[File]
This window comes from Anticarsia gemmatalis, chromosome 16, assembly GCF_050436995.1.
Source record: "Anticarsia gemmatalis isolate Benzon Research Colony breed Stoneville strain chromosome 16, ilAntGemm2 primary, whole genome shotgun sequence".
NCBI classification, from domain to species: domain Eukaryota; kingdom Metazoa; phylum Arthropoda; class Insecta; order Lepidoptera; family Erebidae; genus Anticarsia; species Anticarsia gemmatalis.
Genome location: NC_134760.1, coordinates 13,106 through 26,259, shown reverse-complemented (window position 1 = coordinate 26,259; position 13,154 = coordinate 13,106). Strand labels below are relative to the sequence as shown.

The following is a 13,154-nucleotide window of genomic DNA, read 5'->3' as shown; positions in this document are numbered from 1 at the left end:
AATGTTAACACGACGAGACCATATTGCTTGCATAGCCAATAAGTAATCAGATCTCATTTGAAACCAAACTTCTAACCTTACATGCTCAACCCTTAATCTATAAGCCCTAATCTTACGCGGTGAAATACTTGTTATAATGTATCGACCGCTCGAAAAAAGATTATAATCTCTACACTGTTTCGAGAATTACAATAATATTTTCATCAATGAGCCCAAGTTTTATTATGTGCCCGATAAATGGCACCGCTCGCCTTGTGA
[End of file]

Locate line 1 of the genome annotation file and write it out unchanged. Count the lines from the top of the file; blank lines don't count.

This window comes from Anticarsia gemmatalis, chromosome 16, assembly GCF_050436995.1.